New research published online in the journal Gut from researchers at the Washington University School of Medicine in St. Louis suggests that there is a link between the heavy consumption of sugary drinks during adolescence and adulthood and an increased risk of colorectal cancer in women under 50. The research calls for increased public awareness of the adverse health effects of sugar.
"Colorectal cancer in younger adults remains relatively rare, but the fact that the rates have been increasing over the past three decades -- and we don't understand why -- is a major public health concern and a priority in cancer prevention," said senior author Yin Cao, ScD, an associate professor of surgery and of medicine in the Division of Public Health Sciences at Washington University. "Due to the increase in colorectal cancer at younger ages, the average age of colorectal cancer diagnosis has gone down from 72 years to 66 years. These cancers are more advanced at diagnosis and have different characteristics compared with cancers from older populations.”
Cao adds, "Our lab is funded by the National Cancer Institute (NCI) and the National Comprehensive Cancer Network to identify risk factors, the molecular landscapes, and precision screening strategies for these cancers so that they can be detected earlier and even prevented. In past work, we have shown that poor diet quality was associated with increased risk of early-onset colorectal cancer precursors, but we have not previously examined specific nutrients or foods."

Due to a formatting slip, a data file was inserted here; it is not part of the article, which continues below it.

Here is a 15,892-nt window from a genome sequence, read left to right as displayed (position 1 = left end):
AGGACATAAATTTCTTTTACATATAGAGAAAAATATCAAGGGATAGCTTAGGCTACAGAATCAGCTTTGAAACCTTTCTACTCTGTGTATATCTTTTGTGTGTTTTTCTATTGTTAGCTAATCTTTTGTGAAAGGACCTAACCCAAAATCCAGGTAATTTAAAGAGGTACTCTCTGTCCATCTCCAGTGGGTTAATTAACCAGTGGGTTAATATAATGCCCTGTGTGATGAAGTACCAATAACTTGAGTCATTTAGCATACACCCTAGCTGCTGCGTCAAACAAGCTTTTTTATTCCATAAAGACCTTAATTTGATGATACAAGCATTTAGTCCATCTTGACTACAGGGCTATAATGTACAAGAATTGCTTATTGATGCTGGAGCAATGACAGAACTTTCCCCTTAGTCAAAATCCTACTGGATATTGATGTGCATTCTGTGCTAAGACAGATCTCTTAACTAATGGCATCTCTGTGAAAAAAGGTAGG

Using data from the Nurses' Health Study II to analyze information about diet habits and cases of early-onset colorectal cancer, the team found an association between sugar intake (particularly during adolescence) and colorectal cancer diagnoses before 50. They showed that women who drank two or more servings per day of sugar-sweetened drinks had just over twice the risk of developing early-onset colorectal cancer compared to women who drank less than one 8-ounce serving per week.
"Given this data, we recommend that people avoid sugar-sweetened beverages and instead choose drinks like milk and coffee without sweeteners," Cao said. Cao also points out that the American Cancer Society’s updated its recommendations for a first screening colonoscopy to 45 years of age instead of 50.
Sources: Gut, Eureka Alert